Plant pods offer a sustainable future for farming on Earth and beyond

Photo: NASA/Interstellar Lab
Extreme weather, coupled with land degradation, continues to impede the sustainability of agriculture across the planet. Scientists believe that the developing technologies meant for the harsh environments on Mars can also help make farming on Earth more sustainable.
Aside from the Moon, NASA is also planning to land humans on Mars by the 2030s and start the long-term colonization of the red planet. However, its extreme surface condition, such as its very cold and oxygen-depleted atmosphere, is a challenge future planet colonizers will be facing in the years to come.
In a bid to bring agriculture to Mars, an American startup has teamed up with NASA to create the Nutritional Closed-Loop Eco-Unit System (NUCLEUS). It is a set of nine cube capsules housing crops and insects designed to provide food for up to four astronauts for two years. Similar to indoor vertical farms here on Earth, it can produce fresh microgreens, vegetables, mushrooms, and edible insects.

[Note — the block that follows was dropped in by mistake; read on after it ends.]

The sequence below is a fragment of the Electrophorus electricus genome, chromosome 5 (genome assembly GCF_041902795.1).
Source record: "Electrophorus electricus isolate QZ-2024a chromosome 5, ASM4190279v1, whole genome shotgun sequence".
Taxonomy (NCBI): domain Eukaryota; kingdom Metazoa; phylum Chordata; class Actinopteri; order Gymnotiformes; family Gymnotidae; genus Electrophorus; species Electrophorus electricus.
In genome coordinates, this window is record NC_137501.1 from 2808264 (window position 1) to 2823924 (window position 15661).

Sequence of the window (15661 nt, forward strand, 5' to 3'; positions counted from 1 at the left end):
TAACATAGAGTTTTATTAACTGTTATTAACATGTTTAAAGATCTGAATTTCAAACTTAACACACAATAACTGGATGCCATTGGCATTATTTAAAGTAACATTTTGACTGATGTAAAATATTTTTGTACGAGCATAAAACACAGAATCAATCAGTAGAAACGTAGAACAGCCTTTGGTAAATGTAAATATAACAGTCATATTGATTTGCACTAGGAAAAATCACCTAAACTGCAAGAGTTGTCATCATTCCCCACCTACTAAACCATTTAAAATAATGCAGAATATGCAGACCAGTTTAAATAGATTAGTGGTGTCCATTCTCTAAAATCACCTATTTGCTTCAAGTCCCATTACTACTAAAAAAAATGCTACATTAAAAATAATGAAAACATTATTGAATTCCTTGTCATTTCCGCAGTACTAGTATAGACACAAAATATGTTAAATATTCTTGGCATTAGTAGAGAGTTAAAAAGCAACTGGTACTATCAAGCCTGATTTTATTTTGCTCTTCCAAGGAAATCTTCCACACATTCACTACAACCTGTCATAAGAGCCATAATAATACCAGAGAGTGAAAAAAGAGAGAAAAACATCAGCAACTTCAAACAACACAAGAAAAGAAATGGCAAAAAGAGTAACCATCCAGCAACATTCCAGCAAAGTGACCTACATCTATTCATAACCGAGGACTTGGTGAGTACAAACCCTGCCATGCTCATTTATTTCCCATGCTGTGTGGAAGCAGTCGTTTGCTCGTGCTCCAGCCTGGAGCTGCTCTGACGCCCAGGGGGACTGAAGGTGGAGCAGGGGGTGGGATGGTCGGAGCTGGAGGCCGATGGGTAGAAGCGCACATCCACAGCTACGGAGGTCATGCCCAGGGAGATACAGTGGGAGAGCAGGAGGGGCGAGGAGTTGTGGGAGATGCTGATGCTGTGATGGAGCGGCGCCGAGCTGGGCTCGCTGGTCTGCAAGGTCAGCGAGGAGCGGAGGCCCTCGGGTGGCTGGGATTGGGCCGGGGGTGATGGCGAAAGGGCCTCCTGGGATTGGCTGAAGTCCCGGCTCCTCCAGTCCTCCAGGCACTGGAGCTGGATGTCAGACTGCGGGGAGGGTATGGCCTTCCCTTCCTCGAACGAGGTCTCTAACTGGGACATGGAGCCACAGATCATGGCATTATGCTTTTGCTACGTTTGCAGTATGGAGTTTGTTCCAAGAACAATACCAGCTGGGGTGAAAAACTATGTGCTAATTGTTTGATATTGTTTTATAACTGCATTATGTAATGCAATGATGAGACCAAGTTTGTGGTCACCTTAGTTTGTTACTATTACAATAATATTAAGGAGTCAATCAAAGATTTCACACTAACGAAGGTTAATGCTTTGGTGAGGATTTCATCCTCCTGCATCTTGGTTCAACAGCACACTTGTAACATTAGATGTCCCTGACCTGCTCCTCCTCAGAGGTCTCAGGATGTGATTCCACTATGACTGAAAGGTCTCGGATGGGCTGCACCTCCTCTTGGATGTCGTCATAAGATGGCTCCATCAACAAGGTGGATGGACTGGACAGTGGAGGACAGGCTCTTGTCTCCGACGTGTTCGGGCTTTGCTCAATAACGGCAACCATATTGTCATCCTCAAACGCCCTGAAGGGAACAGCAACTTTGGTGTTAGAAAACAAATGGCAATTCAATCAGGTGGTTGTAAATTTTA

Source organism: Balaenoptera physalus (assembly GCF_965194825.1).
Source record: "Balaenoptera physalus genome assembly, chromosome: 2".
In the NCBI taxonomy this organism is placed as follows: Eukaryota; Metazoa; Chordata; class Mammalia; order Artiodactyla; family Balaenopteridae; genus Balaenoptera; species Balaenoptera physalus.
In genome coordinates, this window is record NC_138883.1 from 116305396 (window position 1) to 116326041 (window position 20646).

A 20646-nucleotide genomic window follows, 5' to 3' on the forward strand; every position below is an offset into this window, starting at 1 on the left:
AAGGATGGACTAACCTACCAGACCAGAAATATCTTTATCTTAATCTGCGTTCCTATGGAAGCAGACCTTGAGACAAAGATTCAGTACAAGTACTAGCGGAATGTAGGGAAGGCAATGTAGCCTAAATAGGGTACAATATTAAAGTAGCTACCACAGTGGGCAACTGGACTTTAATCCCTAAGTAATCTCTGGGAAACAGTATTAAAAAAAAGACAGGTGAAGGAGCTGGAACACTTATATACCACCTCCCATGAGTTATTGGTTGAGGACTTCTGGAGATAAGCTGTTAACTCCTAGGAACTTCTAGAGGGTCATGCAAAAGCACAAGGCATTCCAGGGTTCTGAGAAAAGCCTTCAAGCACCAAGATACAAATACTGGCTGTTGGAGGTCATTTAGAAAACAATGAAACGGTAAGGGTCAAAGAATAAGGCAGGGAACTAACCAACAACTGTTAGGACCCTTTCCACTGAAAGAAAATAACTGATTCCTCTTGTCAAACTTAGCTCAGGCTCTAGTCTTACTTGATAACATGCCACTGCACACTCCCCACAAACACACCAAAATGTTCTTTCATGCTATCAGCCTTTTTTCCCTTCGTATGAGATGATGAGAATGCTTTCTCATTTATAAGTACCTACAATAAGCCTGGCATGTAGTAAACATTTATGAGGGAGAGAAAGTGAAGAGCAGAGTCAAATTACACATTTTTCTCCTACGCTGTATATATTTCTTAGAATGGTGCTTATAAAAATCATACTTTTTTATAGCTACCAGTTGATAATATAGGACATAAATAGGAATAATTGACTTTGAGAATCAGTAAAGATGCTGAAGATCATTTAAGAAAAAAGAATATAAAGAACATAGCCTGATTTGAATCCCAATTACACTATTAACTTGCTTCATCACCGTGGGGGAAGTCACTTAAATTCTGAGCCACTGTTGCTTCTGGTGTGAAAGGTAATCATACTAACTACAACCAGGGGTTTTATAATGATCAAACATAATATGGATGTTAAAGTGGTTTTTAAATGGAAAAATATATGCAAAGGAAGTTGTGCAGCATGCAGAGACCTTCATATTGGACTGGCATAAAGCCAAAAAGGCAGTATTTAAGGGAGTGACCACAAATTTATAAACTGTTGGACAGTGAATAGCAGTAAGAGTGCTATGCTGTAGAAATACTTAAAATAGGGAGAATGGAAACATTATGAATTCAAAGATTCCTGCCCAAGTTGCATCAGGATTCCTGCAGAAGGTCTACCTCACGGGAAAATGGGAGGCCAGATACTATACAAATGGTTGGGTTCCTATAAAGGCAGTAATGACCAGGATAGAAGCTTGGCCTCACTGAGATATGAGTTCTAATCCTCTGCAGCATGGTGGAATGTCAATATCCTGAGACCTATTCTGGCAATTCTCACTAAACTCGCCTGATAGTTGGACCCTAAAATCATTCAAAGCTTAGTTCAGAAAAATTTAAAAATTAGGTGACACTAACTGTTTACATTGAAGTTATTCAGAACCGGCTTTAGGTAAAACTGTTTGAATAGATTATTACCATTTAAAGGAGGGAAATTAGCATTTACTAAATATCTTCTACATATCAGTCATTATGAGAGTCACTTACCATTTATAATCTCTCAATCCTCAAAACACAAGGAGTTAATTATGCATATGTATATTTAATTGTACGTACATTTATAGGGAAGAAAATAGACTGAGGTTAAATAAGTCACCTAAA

Inside a NUCLEUS cube, crops are grown in a vertical system and nourished through nutrient-rich waters being delivered straight to their roots. Scientists consider it the only option for farming on Mars since the planet’s soil is also hostile to plants originating from Earth. Aside from soil considerations, the plant pods use significantly less water and fertilizer and with recycling in place, only make little waste, making it more resource efficient for space exploration.
The key to establishing a sustainable source of food on Mars is developing intensive, closed loops, and efficient food systems, and this entails that every method and input should be well thought of. According to food scientists, this is also a good thinking exercise for making farming sustainable on Earth.
As with other space-intended technologies developed in the past, space farming capsules can also benefit farmers on Earth amidst the growing hostile farming environments on the planet.

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